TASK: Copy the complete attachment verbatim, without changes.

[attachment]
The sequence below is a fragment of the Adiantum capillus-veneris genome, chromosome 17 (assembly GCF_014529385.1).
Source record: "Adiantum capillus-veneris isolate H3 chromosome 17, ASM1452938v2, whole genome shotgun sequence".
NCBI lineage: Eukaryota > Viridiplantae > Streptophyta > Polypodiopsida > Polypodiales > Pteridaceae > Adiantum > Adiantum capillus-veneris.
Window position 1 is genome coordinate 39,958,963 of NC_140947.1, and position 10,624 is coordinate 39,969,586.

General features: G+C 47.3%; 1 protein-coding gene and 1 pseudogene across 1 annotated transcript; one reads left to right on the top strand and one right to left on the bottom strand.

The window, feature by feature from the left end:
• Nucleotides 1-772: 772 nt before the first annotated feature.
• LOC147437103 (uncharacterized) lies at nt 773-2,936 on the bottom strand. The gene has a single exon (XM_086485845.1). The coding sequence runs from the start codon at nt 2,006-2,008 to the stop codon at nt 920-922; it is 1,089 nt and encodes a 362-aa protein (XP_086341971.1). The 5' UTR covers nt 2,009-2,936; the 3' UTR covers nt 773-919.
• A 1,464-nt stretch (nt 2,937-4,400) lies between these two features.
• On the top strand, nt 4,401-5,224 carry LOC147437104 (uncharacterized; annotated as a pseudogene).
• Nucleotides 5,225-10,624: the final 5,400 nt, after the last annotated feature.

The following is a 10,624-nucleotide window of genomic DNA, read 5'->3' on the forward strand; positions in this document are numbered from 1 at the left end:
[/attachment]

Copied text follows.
The sequence below is a fragment of the Adiantum capillus-veneris genome, chromosome 17 (assembly GCF_014529385.1).
Source record: "Adiantum capillus-veneris isolate H3 chromosome 17, ASM1452938v2, whole genome shotgun sequence".
NCBI lineage: Eukaryota > Viridiplantae > Streptophyta > Polypodiopsida > Polypodiales > Pteridaceae > Adiantum > Adiantum capillus-veneris.
Window position 1 is genome coordinate 39,958,963 of NC_140947.1, and position 10,624 is coordinate 39,969,586.

General features: G+C 47.3%; 1 protein-coding gene and 1 pseudogene across 1 annotated transcript; one reads left to right on the top strand and one right to left on the bottom strand.

The window, feature by feature from the left end:
• Nucleotides 1-772: 772 nt before the first annotated feature.
• LOC147437103 (uncharacterized) lies at nt 773-2,936 on the bottom strand. The gene has a single exon (XM_086485845.1). The coding sequence runs from the start codon at nt 2,006-2,008 to the stop codon at nt 920-922; it is 1,089 nt and encodes a 362-aa protein (XP_086341971.1). The 5' UTR covers nt 2,009-2,936; the 3' UTR covers nt 773-919.
• A 1,464-nt stretch (nt 2,937-4,400) lies between these two features.
• On the top strand, nt 4,401-5,224 carry LOC147437104 (uncharacterized; annotated as a pseudogene).
• Nucleotides 5,225-10,624: the final 5,400 nt, after the last annotated feature.

The following is a 10,624-nucleotide window of genomic DNA, read 5'->3' on the forward strand; positions in this document are numbered from 1 at the left end: